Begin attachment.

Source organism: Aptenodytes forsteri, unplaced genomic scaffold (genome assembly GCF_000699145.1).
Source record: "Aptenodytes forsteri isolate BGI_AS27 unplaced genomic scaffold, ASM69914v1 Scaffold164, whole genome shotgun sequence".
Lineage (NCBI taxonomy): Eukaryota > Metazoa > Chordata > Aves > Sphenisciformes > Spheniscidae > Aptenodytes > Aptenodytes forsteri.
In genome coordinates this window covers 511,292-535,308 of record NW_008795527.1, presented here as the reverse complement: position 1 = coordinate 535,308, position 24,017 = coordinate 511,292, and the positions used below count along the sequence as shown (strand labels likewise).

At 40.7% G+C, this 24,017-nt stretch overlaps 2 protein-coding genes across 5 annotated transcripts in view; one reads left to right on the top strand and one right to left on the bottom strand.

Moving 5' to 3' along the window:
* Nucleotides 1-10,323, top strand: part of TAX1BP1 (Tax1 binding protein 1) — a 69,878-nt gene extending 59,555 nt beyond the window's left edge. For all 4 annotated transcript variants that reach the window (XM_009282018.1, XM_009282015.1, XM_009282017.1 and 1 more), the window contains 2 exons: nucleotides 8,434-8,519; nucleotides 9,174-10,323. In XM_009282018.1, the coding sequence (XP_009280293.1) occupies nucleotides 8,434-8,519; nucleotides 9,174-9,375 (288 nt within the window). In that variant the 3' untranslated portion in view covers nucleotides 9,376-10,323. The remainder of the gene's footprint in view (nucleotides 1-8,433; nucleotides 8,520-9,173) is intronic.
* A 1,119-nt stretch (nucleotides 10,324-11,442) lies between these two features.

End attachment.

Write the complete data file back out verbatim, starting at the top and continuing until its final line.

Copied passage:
Source organism: Aptenodytes forsteri, unplaced genomic scaffold (genome assembly GCF_000699145.1).
Source record: "Aptenodytes forsteri isolate BGI_AS27 unplaced genomic scaffold, ASM69914v1 Scaffold164, whole genome shotgun sequence".
Lineage (NCBI taxonomy): Eukaryota > Metazoa > Chordata > Aves > Sphenisciformes > Spheniscidae > Aptenodytes > Aptenodytes forsteri.
In genome coordinates this window covers 511,292-535,308 of record NW_008795527.1, presented here as the reverse complement: position 1 = coordinate 535,308, position 24,017 = coordinate 511,292, and the positions used below count along the sequence as shown (strand labels likewise).

At 40.7% G+C, this 24,017-nt stretch overlaps 2 protein-coding genes across 5 annotated transcripts in view; one reads left to right on the top strand and one right to left on the bottom strand.

Moving 5' to 3' along the window:
* Nucleotides 1-10,323, top strand: part of TAX1BP1 (Tax1 binding protein 1) — a 69,878-nt gene extending 59,555 nt beyond the window's left edge. For all 4 annotated transcript variants that reach the window (XM_009282018.1, XM_009282015.1, XM_009282017.1 and 1 more), the window contains 2 exons: nucleotides 8,434-8,519; nucleotides 9,174-10,323. In XM_009282018.1, the coding sequence (XP_009280293.1) occupies nucleotides 8,434-8,519; nucleotides 9,174-9,375 (288 nt within the window). In that variant the 3' untranslated portion in view covers nucleotides 9,376-10,323. The remainder of the gene's footprint in view (nucleotides 1-8,433; nucleotides 8,520-9,173) is intronic.
* A 1,119-nt stretch (nucleotides 10,324-11,442) lies between these two features.